diltiazem hydrochloride for injection Overdosage

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OVERDOSAGE

Overdosage experience is limited. In the event of overdosage or an exaggerated response, appropriate supportive measures should be employed. The following measures may be considered:

Bradycardia: Administer atropine (0.6 to 1 mg). If there is no response to vagal blockade administer isoproterenol cautiously.

High-degree AV Block: Treat as for bradycardia above. Fixed high-degree AV block should be treated with cardiac pacing.

Cardiac Failure: Administer inotropic agents (isoproterenol, dopamine, or dobutamine) and diuretics.

Hypotension: Vasopressors (e.g., dopamine or norepinephrine).

The effectiveness of intravenous calcium administration to reverse the pharmacological effects of diltiazem overdose has been inconsistent. In a few reported cases, overdose with calcium channel blockers associated with hypotension and bradycardia that was initially refractory to atropine became more responsive to atropine after the patients received intravenous calcium. In some cases intravenous calcium has been administered (1 g calcium chloride or 3 g calcium gluconate) over 5 minutes, and repeated every 10 to 20 minutes as necessary. Calcium gluconate has also been administered as a continuous infusion at a rate of 2 g per hour for 10 hours. Infusions of calcium for 24 hours or more may be required. Patients should be monitored for signs of hypercalcemia.

Actual treatment and dosage should depend on the severity of the clinical situation and the judgment and experience of the treating physician.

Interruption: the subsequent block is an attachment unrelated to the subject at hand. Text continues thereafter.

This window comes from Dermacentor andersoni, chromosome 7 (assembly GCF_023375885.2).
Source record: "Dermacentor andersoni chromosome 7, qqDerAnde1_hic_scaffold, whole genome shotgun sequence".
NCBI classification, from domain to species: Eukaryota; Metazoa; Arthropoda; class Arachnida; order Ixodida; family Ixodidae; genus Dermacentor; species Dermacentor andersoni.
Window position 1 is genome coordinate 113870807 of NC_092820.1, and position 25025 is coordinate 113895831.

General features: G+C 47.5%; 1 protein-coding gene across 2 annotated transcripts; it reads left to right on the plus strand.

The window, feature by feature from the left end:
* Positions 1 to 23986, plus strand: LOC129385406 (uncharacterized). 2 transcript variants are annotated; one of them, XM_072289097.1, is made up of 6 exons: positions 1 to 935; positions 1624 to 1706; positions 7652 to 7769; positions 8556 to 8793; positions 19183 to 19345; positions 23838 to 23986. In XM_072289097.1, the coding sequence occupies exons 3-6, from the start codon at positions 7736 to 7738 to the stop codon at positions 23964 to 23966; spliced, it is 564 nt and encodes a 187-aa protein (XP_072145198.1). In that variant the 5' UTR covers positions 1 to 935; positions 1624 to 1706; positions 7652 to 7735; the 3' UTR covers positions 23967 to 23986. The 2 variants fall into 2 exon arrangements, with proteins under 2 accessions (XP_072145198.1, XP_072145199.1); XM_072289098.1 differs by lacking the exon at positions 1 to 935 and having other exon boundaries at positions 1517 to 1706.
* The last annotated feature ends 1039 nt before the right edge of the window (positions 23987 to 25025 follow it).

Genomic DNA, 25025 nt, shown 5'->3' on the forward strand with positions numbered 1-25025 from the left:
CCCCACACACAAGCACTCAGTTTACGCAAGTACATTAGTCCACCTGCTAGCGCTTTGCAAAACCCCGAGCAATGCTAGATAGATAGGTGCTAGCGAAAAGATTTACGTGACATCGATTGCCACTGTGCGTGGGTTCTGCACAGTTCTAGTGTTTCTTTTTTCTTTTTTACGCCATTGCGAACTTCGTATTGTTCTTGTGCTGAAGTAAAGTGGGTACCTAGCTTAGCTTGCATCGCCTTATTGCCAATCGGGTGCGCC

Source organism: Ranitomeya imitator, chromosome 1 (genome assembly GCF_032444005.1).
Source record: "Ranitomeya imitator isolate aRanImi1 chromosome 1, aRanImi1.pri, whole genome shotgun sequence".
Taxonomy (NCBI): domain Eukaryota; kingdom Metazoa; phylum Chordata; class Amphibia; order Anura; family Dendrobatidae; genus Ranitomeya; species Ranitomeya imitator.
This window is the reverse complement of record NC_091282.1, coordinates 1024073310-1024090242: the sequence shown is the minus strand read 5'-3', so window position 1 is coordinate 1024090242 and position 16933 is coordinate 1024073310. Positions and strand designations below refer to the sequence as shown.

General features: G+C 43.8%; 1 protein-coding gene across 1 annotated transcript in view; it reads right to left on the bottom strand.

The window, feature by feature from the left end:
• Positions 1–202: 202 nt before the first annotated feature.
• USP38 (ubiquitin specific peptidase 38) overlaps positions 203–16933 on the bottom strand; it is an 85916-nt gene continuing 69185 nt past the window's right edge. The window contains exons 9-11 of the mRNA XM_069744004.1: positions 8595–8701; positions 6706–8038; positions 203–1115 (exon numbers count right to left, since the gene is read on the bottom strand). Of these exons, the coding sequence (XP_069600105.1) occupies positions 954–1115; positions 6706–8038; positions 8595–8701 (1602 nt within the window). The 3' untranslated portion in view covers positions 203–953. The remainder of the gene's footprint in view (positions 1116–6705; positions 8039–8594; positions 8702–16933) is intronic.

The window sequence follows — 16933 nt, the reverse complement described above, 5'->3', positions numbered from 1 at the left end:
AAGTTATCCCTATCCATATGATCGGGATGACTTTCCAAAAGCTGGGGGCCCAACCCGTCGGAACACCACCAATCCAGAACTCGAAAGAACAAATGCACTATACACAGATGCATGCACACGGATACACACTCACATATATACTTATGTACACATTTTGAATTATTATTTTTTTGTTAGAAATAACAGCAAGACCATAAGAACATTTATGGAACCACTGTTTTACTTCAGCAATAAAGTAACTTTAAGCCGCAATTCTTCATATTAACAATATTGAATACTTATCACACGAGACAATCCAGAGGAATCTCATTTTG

Diltiazem does not appear to be removed by peritoneal or hemodialysis. Limited data suggest that plasmapheresis or charcoal hemoperfusion may hasten diltiazem elimination following overdose.

The intravenous LD50's in mice and rats were 60 and 38 mg/kg, respectively. The toxic dose in man is not known.

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Overdosage

OVERDOSAGE

Overdosage experience is limited. In the event of overdosage or an exaggerated response, appropriate supportive measures should be employed. The following measures may be considered:

Bradycardia: Administer atropine (0.6 to 1 mg). If there is no response to vagal blockade administer isoproterenol cautiously.

High-degree AV Block: Treat as for bradycardia above. Fixed high-degree AV block should be treated with cardiac pacing.

Cardiac Failure: Administer inotropic agents (isoproterenol, dopamine, or dobutamine) and diuretics.

Hypotension: Vasopressors (e.g., dopamine or norepinephrine).

The effectiveness of intravenous calcium administration to reverse the pharmacological effects of diltiazem overdose has been inconsistent. In a few reported cases, overdose with calcium channel blockers associated with hypotension and bradycardia that was initially refractory to atropine became more responsive to atropine after the patients received intravenous calcium. In some cases intravenous calcium has been administered (1 g calcium chloride or 3 g calcium gluconate) over 5 minutes, and repeated every 10 to 20 minutes as necessary. Calcium gluconate has also been administered as a continuous infusion at a rate of 2 g per hour for 10 hours. Infusions of calcium for 24 hours or more may be required. Patients should be monitored for signs of hypercalcemia.

Actual treatment and dosage should depend on the severity of the clinical situation and the judgment and experience of the treating physician.

Diltiazem does not appear to be removed by peritoneal or hemodialysis. Limited data suggest that plasmapheresis or charcoal hemoperfusion may hasten diltiazem elimination following overdose.

The intravenous LD50's in mice and rats were 60 and 38 mg/kg, respectively. The toxic dose in man is not known.

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